A funky Bathurst building flanked by lucky bean trees. In a couple of months they’ll shed their leaves and sprout bright, coral-colored flowers.
Lucky bean seed pods
Lucky bean seed pods.

4) Eat Ice Cream at Lucky Bean Café

Speaking of lucky beans, there is an ice cream shop by the same name in a little center along Kowie Road in Bathurst. It is without a doubt the best ice cream/gelato in the Eastern Cape. Do not miss it under any circumstances. We went twice.

Mark of the Lucky Bean Cafe
Mark, whose surname I forgot to ask, is an ice cream genius. I had the “Mexican Assassin” on the first day and “Granadilla and Caramelized White Chocolate” on the second. Both were mind-blowing.

5) Walk the Historic Sites

There are lots of historic buildings around Bathurst, and it’s very pleasant to just walk around looking at them. Ask Gavin at the Pig & Whistle to give you directions — he might even walk with you.

Wesleyan Church in Bathurst
The Wesleyan Church, built in 1832. I love the sign on the gate.
St. John the Evangelist Church in Bathurst
St. John the Evangelist Anglican Church, built in 1829, which has a large and fascinating cemetery.
Historic gun powder magazine
The Old Powder Magazine, built in 1821.

Note: We ran out of time and didn’t manage to visit Bradshaw’s Mill, one of Bathurst’s most notable historic sites. But it’s reportedly great.

6) Eat/Drink at the Bathurst Arms

Bathurstians like to par-TAY (the town’s unofficial tag line is “There’s no thirst like Bathurst”, and the locals take it seriously) and the Bathurst Arms is where they go to do it. But the Arms is also a nice place to have a meal in the garden out back: Zee, the no-nonsense chef, serves a mean plate of bangers and mash.

Bathurst Arms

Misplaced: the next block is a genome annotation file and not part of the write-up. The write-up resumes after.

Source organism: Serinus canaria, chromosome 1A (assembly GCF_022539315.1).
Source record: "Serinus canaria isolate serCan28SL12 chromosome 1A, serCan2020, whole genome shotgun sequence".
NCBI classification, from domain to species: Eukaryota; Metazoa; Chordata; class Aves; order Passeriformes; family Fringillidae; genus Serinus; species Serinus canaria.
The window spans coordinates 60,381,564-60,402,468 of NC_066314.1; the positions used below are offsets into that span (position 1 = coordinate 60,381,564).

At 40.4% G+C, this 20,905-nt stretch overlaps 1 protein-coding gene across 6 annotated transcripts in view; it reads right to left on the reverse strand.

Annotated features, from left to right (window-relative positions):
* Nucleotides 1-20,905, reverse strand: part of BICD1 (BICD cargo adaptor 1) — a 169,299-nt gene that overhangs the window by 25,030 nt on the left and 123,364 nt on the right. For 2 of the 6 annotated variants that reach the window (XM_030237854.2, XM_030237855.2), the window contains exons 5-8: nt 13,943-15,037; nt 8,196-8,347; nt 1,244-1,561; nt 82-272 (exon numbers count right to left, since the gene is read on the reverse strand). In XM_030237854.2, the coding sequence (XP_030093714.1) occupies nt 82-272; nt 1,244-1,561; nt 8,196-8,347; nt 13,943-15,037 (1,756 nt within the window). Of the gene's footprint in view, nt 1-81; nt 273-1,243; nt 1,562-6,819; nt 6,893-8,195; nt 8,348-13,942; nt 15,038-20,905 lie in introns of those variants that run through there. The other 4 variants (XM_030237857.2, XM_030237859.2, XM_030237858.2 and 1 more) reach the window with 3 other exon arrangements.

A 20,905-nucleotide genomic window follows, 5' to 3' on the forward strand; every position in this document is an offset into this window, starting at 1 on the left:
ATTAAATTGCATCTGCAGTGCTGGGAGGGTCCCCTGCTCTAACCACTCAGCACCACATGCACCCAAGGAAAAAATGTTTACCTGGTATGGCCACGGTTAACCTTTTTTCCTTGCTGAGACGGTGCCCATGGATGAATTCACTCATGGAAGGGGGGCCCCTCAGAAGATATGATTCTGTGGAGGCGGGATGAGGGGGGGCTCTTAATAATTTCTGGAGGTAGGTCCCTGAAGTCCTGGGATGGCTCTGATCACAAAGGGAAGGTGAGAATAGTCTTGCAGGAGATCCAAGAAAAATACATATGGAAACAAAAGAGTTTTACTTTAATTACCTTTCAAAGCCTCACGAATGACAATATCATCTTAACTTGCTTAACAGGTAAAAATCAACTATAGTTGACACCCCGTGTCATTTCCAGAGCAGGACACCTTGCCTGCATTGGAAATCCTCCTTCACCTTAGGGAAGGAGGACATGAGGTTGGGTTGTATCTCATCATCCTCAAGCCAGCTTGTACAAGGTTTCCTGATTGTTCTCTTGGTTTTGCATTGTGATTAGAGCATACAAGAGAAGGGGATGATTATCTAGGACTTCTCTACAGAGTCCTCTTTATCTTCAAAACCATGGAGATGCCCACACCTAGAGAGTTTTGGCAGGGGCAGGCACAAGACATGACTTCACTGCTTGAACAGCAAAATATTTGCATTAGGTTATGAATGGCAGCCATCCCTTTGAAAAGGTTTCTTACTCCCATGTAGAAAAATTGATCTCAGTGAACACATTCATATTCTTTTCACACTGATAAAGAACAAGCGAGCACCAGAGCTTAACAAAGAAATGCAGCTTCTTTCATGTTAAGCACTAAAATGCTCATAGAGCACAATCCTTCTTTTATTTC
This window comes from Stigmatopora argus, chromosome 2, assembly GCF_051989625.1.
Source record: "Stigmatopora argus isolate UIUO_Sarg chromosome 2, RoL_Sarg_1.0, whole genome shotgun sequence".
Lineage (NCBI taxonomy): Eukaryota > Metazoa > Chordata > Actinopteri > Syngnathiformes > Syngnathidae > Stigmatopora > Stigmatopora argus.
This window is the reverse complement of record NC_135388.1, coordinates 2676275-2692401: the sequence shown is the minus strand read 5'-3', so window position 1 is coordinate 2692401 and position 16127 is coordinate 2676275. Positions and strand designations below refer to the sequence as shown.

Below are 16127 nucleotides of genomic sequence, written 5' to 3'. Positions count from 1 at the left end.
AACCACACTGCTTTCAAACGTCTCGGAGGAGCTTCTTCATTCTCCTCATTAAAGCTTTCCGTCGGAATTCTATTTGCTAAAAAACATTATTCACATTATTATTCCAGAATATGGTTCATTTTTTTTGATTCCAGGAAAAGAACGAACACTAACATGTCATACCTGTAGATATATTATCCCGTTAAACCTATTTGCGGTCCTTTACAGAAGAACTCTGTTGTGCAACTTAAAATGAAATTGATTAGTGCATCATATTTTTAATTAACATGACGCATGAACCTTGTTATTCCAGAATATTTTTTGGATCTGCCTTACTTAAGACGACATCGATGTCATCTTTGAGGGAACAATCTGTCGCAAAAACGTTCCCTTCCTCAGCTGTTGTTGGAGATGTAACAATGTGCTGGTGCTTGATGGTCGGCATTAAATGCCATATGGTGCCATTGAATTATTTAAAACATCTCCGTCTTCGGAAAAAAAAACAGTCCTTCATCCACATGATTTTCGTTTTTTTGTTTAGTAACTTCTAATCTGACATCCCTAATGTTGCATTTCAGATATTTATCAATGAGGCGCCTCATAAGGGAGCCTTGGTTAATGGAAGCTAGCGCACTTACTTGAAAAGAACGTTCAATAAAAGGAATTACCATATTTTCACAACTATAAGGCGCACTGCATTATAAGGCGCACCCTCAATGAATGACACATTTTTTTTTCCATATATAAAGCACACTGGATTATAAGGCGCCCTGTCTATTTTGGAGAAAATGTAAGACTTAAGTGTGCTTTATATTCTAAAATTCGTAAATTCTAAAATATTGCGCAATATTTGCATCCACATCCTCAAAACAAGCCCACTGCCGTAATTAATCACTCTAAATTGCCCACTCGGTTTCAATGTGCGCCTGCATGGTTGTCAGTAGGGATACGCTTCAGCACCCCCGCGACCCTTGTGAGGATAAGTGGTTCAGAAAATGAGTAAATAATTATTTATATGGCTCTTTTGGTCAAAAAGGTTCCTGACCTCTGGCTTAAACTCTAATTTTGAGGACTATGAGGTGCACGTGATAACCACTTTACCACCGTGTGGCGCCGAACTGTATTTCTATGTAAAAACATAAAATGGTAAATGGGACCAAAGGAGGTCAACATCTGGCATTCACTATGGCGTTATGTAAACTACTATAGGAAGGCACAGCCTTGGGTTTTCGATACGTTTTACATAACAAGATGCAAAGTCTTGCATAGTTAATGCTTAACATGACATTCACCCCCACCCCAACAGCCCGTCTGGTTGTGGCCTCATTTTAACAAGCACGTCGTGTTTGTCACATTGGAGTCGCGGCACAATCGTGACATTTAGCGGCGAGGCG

7) Look Out From the Toposcope

The Toposcope is a memorial to the 1820 British settlers, set at the top of a big hill just outside Bathurst. The memorial was recently expanded to honor not only the British settlers, but also the Xhosa tribes who fought the British in the Frontier Wars.

Thorsten on the Toposcope
Thorsten climbed atop the Toposcope, which may or may not have been polite but it made a nice photo.

The Toposcope is definitely worth visiting for the amazing 360-degree views.

8) Drive to Waters Meeting

The Waters Meeting Nature Reserve, also a short drive from Bathurst proper, is a lovely provincial reserve with a spectacular view of a large horseshoe bend in the Kowie River. Waters Meeting is where the fresh water of the Kowie River meets with the salt water from the Indian Ocean (just a few miles away).

Waters Meeting Nature Reserve
The horseshoe bend.

We enjoyed driving Phyllis along the rough dirt road to the bottom of the reserve. Apparently there are also some really nice hikes through the indigenous forest but we didn’t have time for that. (The gates are only open from 8:00 a.m. to 4:00 p.m. so don’t be late like we were.)

Admission to the reserve is R36 (about $2.50) per person. The horseshoe overlook is right near the entrance.

9) Buy Pottery From Richard Pullen

Richard Pullen is an acclaimed master potter and Bathurst native. His studio is right on the edge of town and a must-visit. Richard’s work is not only beautiful, but useful and surprisingly affordable. Richard is also a super nice guy.

Richard Pullen, potter
Richard Pullen, who reluctantly agreed to remove his mask for this photo. I’m glad he did because he has a nice smile.

Don’t leave until you’ve checked out Richard’s French butter dishes. They’re the best.

10) Visit the Big Pineapple

Those of you who know me are probably wondering why I’ve waited until the end to mention the Big Pineapple, which was my other main motivator (in addition to the Pig & Whistle) for going to Bathurst. I have been obsessed with visiting the Big Pineapple since I first saw a photo of it on another blog, about seven years ago.

The Big Pineapple from a distance
Behold: The Pineapple.

I have too much to say about the Pineapple to fit into this post, which is already far too long. I will devote an entire blog post to the Big Pineapple later this week.

Thanks to everyone in Bathurst for making our visit so memorable. Hopefully we’ll be back soon.

Our stay at the Pig and Whistle and our visit/lunch at the Bathurst Agricultural Museum were complimentary. Opinions expressed are mine. Special thanks to Go Route 72.